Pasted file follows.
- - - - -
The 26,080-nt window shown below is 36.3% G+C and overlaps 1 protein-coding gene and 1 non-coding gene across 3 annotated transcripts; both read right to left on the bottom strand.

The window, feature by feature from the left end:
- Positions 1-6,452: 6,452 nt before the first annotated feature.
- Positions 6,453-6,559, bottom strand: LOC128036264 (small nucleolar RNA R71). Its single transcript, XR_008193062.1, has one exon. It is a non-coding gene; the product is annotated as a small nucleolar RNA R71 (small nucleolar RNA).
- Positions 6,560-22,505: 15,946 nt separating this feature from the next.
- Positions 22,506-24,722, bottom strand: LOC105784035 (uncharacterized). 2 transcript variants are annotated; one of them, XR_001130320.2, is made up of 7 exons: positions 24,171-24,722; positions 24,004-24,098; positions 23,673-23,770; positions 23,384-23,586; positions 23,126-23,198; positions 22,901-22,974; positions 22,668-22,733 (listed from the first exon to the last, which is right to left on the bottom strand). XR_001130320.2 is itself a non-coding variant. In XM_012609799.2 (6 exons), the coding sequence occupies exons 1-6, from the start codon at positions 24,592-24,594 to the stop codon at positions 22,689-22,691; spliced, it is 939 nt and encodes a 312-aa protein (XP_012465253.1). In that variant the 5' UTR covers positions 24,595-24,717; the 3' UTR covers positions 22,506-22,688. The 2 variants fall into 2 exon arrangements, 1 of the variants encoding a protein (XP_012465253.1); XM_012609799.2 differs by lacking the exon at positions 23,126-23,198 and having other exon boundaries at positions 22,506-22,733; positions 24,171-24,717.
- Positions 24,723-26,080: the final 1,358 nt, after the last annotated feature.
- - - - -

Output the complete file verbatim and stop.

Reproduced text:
The 26,080-nt window shown below is 36.3% G+C and overlaps 1 protein-coding gene and 1 non-coding gene across 3 annotated transcripts; both read right to left on the bottom strand.

The window, feature by feature from the left end:
- Positions 1-6,452: 6,452 nt before the first annotated feature.
- Positions 6,453-6,559, bottom strand: LOC128036264 (small nucleolar RNA R71). Its single transcript, XR_008193062.1, has one exon. It is a non-coding gene; the product is annotated as a small nucleolar RNA R71 (small nucleolar RNA).
- Positions 6,560-22,505: 15,946 nt separating this feature from the next.
- Positions 22,506-24,722, bottom strand: LOC105784035 (uncharacterized). 2 transcript variants are annotated; one of them, XR_001130320.2, is made up of 7 exons: positions 24,171-24,722; positions 24,004-24,098; positions 23,673-23,770; positions 23,384-23,586; positions 23,126-23,198; positions 22,901-22,974; positions 22,668-22,733 (listed from the first exon to the last, which is right to left on the bottom strand). XR_001130320.2 is itself a non-coding variant. In XM_012609799.2 (6 exons), the coding sequence occupies exons 1-6, from the start codon at positions 24,592-24,594 to the stop codon at positions 22,689-22,691; spliced, it is 939 nt and encodes a 312-aa protein (XP_012465253.1). In that variant the 5' UTR covers positions 24,595-24,717; the 3' UTR covers positions 22,506-22,688. The 2 variants fall into 2 exon arrangements, 1 of the variants encoding a protein (XP_012465253.1); XM_012609799.2 differs by lacking the exon at positions 23,126-23,198 and having other exon boundaries at positions 22,506-22,733; positions 24,171-24,717.
- Positions 24,723-26,080: the final 1,358 nt, after the last annotated feature.